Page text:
Welcome to Living Labels, where we look past preconceptions and listen to the human story behind the labels.
Being a geek can bring you a lot. In any case, it has brought me a lot.
In this collection of personal stories, interviewees talk about the stereotypes they encounter in everyday life. Others are quick to attach labels to them, but often forget that a person cannot be summarized in one word. Behind the label ‘Geek’ is Ruben Brave, founder and CEO of Entelligence B.V., an incubator for academic entrepreneurship. Ruben holds positions on several Supervisory and Advisory Boards of large organisations and employers such as SER Diversiteit in Bedrijf, Fonds Cultuurparticipatie, Vrije Universiteit and Internet Society Netherlands. In these, he champions innovation and inclusion.
I stress in all my posts that diversity is more than the well-known labels that have to do with culture, ethnicity or gender, but that we need to approach diversity in the broadest word to be truly inclusive. And therefore also have to be open to, say, neurodiversity or diversity in social class. If we don’t, I fear we will reach a paradoxical point where different groups in society that are fighting for diversity and inclusion precisely will exclude each other because they are blind to their similarities.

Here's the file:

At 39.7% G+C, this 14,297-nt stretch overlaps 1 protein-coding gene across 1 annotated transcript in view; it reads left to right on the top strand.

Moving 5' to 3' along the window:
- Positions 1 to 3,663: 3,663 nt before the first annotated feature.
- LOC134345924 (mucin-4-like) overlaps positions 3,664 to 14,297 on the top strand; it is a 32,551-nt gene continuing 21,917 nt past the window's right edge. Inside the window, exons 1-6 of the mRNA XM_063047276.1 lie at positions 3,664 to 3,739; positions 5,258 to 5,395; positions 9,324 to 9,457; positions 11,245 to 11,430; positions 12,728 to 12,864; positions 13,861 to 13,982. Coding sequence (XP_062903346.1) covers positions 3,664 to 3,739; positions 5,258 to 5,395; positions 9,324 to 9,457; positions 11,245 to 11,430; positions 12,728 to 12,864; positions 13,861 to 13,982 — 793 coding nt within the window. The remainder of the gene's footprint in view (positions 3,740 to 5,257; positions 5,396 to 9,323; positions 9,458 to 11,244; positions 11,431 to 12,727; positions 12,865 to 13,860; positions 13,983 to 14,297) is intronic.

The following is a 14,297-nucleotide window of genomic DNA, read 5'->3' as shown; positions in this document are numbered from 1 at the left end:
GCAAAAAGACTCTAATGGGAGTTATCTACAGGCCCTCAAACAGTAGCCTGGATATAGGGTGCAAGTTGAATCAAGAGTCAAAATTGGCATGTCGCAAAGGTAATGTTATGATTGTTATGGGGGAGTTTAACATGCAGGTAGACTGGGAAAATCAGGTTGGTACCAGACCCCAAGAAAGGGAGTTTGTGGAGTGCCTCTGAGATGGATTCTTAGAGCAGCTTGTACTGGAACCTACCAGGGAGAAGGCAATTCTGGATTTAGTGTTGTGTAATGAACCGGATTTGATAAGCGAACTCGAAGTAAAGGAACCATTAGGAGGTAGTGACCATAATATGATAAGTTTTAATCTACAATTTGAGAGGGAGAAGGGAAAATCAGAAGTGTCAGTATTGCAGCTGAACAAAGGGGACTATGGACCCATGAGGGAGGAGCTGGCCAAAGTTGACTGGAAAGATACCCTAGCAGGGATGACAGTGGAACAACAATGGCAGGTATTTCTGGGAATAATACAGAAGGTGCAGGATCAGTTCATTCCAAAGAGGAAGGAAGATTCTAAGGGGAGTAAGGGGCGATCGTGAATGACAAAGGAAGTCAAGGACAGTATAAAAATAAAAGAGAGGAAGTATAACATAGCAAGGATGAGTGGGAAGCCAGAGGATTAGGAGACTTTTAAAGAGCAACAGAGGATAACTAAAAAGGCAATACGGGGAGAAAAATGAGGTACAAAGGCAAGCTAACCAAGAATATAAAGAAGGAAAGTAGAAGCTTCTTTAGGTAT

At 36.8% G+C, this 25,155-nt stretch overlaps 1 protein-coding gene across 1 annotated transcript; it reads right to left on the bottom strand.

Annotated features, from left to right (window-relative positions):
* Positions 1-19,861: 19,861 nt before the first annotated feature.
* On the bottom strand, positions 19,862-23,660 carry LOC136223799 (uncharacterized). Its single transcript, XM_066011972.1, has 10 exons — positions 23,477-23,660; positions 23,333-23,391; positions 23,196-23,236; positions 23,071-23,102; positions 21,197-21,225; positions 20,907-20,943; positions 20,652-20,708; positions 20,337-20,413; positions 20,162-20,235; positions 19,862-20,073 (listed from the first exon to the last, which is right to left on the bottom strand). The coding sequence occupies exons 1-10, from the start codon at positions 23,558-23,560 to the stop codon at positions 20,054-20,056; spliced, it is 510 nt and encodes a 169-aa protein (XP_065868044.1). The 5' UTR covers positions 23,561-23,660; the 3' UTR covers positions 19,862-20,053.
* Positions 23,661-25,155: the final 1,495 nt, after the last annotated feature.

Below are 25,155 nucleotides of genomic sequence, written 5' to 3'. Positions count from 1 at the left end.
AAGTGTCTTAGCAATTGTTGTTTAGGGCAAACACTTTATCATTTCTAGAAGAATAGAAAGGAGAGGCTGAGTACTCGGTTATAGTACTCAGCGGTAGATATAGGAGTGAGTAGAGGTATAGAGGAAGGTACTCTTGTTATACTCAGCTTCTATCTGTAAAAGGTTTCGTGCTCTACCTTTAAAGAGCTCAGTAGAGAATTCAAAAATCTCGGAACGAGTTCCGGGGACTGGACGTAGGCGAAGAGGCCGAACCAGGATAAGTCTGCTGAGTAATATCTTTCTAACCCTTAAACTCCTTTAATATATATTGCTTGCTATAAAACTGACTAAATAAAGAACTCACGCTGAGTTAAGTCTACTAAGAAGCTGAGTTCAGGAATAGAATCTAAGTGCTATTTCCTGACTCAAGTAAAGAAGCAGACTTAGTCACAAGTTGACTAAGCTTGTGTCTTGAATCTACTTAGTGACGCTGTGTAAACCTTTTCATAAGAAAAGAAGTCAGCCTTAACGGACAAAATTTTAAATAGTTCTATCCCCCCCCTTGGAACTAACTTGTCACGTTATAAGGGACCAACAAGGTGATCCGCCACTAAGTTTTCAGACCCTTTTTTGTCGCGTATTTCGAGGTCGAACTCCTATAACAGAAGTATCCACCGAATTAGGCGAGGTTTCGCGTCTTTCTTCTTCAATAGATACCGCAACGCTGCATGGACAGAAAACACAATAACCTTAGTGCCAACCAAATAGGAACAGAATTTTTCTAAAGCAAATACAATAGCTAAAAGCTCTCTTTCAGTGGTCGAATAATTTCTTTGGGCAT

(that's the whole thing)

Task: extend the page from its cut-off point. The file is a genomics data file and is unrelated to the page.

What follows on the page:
That is why I chose the label ‘geek’, a word used for someone who is passionate about science, technology and research and has interests that are not mainstream.
That is why I chose the label ‘geek’, a word used for someone who is passionate about science, technology and research and has interests that are not mainstream. This is not something on the surface, but how I feel inside.
Spiderman used to be my big hero, a fellow geek from a comic book with whom I could identify. I found him likable because he was never so sure of himself and doubtful about applying his powers. A popular quote from the comics that made a big impression on me at the time was With great power comes great responsibility. ‘With great power comes great responsibility’.
I saw some time ago that there is a new Spiderman. It is no longer Peter Parker as in the original, but Miles Morales. When my youngest daughter Nova first saw him, she delightedly said he looked like her. After all, Peter was a white man, but Miles has an African-American father and a Puerto Rican mother. Her reaction made me realise the importance of recognisable heroes so that people can imagine themselves in a new narrative. So I also like to invest in projects that promote that. I did, for instance, in this book by Sentini Grunberg, Black Suns – Black Suns. That’s an Afro Science Fiction story, with black protagonists.
He was more than the colour of his skin.
Representation is important, but personally I did not see Peter Parker as a ‘white man’ at all. What defined him for me is that he was someone who was different from others and had strengths that he harnessed for a better world, for those others. He was more than the colour of his skin.